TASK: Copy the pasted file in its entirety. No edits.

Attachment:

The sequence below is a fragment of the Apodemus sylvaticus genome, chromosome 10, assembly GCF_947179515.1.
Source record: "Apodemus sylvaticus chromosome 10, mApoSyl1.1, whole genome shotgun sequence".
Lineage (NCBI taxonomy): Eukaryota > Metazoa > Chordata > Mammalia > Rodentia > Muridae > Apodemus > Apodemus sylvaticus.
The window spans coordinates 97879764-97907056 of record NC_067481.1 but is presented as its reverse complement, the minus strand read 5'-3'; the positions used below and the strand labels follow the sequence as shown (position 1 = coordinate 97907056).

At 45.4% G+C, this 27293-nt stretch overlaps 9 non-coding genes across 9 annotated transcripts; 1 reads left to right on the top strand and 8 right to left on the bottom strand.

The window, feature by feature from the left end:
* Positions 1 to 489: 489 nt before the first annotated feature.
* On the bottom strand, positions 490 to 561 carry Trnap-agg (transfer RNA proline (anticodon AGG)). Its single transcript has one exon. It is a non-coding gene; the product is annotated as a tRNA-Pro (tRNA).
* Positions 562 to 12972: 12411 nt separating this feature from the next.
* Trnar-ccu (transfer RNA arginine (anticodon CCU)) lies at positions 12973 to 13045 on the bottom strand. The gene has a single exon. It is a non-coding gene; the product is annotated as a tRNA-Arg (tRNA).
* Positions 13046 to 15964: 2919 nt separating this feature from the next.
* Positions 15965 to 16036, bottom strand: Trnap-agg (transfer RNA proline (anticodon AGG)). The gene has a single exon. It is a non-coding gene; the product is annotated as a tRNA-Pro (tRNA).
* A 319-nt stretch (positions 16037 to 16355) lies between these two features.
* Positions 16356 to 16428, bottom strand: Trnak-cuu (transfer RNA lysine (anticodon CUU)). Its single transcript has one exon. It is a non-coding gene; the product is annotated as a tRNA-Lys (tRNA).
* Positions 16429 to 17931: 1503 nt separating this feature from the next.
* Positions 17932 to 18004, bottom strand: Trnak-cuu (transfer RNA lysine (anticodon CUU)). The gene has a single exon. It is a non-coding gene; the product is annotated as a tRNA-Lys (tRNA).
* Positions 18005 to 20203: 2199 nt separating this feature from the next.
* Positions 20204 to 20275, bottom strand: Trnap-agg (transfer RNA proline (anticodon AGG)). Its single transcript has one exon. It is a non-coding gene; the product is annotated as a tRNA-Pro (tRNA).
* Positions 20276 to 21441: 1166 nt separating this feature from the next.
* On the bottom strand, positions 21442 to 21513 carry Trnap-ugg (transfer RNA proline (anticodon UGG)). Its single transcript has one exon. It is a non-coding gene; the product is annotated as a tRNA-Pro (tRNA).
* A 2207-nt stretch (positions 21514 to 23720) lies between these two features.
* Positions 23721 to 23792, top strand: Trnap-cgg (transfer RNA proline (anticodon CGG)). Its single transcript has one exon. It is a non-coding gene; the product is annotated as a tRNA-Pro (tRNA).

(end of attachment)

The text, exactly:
The sequence below is a fragment of the Apodemus sylvaticus genome, chromosome 10, assembly GCF_947179515.1.
Source record: "Apodemus sylvaticus chromosome 10, mApoSyl1.1, whole genome shotgun sequence".
Lineage (NCBI taxonomy): Eukaryota > Metazoa > Chordata > Mammalia > Rodentia > Muridae > Apodemus > Apodemus sylvaticus.
The window spans coordinates 97879764-97907056 of record NC_067481.1 but is presented as its reverse complement, the minus strand read 5'-3'; the positions used below and the strand labels follow the sequence as shown (position 1 = coordinate 97907056).

At 45.4% G+C, this 27293-nt stretch overlaps 9 non-coding genes across 9 annotated transcripts; 1 reads left to right on the top strand and 8 right to left on the bottom strand.

The window, feature by feature from the left end:
* Positions 1 to 489: 489 nt before the first annotated feature.
* On the bottom strand, positions 490 to 561 carry Trnap-agg (transfer RNA proline (anticodon AGG)). Its single transcript has one exon. It is a non-coding gene; the product is annotated as a tRNA-Pro (tRNA).
* Positions 562 to 12972: 12411 nt separating this feature from the next.
* Trnar-ccu (transfer RNA arginine (anticodon CCU)) lies at positions 12973 to 13045 on the bottom strand. The gene has a single exon. It is a non-coding gene; the product is annotated as a tRNA-Arg (tRNA).
* Positions 13046 to 15964: 2919 nt separating this feature from the next.
* Positions 15965 to 16036, bottom strand: Trnap-agg (transfer RNA proline (anticodon AGG)). The gene has a single exon. It is a non-coding gene; the product is annotated as a tRNA-Pro (tRNA).
* A 319-nt stretch (positions 16037 to 16355) lies between these two features.
* Positions 16356 to 16428, bottom strand: Trnak-cuu (transfer RNA lysine (anticodon CUU)). Its single transcript has one exon. It is a non-coding gene; the product is annotated as a tRNA-Lys (tRNA).
* Positions 16429 to 17931: 1503 nt separating this feature from the next.
* Positions 17932 to 18004, bottom strand: Trnak-cuu (transfer RNA lysine (anticodon CUU)). The gene has a single exon. It is a non-coding gene; the product is annotated as a tRNA-Lys (tRNA).
* Positions 18005 to 20203: 2199 nt separating this feature from the next.
* Positions 20204 to 20275, bottom strand: Trnap-agg (transfer RNA proline (anticodon AGG)). Its single transcript has one exon. It is a non-coding gene; the product is annotated as a tRNA-Pro (tRNA).
* Positions 20276 to 21441: 1166 nt separating this feature from the next.
* On the bottom strand, positions 21442 to 21513 carry Trnap-ugg (transfer RNA proline (anticodon UGG)). Its single transcript has one exon. It is a non-coding gene; the product is annotated as a tRNA-Pro (tRNA).
* A 2207-nt stretch (positions 21514 to 23720) lies between these two features.
* Positions 23721 to 23792, top strand: Trnap-cgg (transfer RNA proline (anticodon CGG)). Its single transcript has one exon. It is a non-coding gene; the product is annotated as a tRNA-Pro (tRNA).